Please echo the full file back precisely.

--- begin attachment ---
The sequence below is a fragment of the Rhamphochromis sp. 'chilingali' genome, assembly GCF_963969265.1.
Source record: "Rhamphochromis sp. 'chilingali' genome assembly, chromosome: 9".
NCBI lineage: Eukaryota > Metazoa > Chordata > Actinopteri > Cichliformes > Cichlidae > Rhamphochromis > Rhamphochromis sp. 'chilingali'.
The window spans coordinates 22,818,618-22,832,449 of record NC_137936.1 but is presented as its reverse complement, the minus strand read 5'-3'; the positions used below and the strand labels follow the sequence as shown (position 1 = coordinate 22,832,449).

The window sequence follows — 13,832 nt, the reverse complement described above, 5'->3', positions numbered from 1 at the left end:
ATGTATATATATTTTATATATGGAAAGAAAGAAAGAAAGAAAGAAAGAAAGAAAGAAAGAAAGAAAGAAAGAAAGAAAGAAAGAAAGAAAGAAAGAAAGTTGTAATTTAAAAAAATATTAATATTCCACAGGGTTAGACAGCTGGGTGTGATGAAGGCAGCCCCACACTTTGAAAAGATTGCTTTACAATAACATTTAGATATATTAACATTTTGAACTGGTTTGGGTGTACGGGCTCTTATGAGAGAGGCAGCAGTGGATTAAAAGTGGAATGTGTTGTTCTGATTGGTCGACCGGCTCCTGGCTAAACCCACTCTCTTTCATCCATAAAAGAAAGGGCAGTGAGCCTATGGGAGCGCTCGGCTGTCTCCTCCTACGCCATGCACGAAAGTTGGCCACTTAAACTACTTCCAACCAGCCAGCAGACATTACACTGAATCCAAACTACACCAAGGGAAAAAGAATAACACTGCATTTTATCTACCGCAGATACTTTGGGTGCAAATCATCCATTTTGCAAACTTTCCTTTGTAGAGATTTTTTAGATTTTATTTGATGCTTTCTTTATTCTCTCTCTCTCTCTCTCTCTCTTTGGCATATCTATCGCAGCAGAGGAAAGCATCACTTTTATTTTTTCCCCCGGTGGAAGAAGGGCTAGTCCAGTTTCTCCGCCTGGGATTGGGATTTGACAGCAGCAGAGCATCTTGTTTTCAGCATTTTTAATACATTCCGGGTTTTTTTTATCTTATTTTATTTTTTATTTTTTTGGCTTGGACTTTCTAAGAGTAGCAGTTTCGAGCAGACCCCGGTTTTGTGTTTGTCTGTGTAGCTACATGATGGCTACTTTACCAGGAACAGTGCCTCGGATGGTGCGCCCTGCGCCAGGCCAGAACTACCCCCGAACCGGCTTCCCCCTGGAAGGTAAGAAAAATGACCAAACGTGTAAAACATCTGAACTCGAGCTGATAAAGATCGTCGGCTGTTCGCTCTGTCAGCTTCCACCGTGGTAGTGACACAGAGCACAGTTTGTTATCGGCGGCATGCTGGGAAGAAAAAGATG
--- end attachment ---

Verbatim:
The sequence below is a fragment of the Rhamphochromis sp. 'chilingali' genome, assembly GCF_963969265.1.
Source record: "Rhamphochromis sp. 'chilingali' genome assembly, chromosome: 9".
NCBI lineage: Eukaryota > Metazoa > Chordata > Actinopteri > Cichliformes > Cichlidae > Rhamphochromis > Rhamphochromis sp. 'chilingali'.
The window spans coordinates 22,818,618-22,832,449 of record NC_137936.1 but is presented as its reverse complement, the minus strand read 5'-3'; the positions used below and the strand labels follow the sequence as shown (position 1 = coordinate 22,832,449).

The window sequence follows — 13,832 nt, the reverse complement described above, 5'->3', positions numbered from 1 at the left end:
ATGTATATATATTTTATATATGGAAAGAAAGAAAGAAAGAAAGAAAGAAAGAAAGAAAGAAAGAAAGAAAGAAAGAAAGAAAGAAAGAAAGAAAGAAAGTTGTAATTTAAAAAAATATTAATATTCCACAGGGTTAGACAGCTGGGTGTGATGAAGGCAGCCCCACACTTTGAAAAGATTGCTTTACAATAACATTTAGATATATTAACATTTTGAACTGGTTTGGGTGTACGGGCTCTTATGAGAGAGGCAGCAGTGGATTAAAAGTGGAATGTGTTGTTCTGATTGGTCGACCGGCTCCTGGCTAAACCCACTCTCTTTCATCCATAAAAGAAAGGGCAGTGAGCCTATGGGAGCGCTCGGCTGTCTCCTCCTACGCCATGCACGAAAGTTGGCCACTTAAACTACTTCCAACCAGCCAGCAGACATTACACTGAATCCAAACTACACCAAGGGAAAAAGAATAACACTGCATTTTATCTACCGCAGATACTTTGGGTGCAAATCATCCATTTTGCAAACTTTCCTTTGTAGAGATTTTTTAGATTTTATTTGATGCTTTCTTTATTCTCTCTCTCTCTCTCTCTCTCTTTGGCATATCTATCGCAGCAGAGGAAAGCATCACTTTTATTTTTTCCCCCGGTGGAAGAAGGGCTAGTCCAGTTTCTCCGCCTGGGATTGGGATTTGACAGCAGCAGAGCATCTTGTTTTCAGCATTTTTAATACATTCCGGGTTTTTTTTATCTTATTTTATTTTTTATTTTTTTGGCTTGGACTTTCTAAGAGTAGCAGTTTCGAGCAGACCCCGGTTTTGTGTTTGTCTGTGTAGCTACATGATGGCTACTTTACCAGGAACAGTGCCTCGGATGGTGCGCCCTGCGCCAGGCCAGAACTACCCCCGAACCGGCTTCCCCCTGGAAGGTAAGAAAAATGACCAAACGTGTAAAACATCTGAACTCGAGCTGATAAAGATCGTCGGCTGTTCGCTCTGTCAGCTTCCACCGTGGTAGTGACACAGAGCACAGTTTGTTATCGGCGGCATGCTGGGAAGAAAAAGATG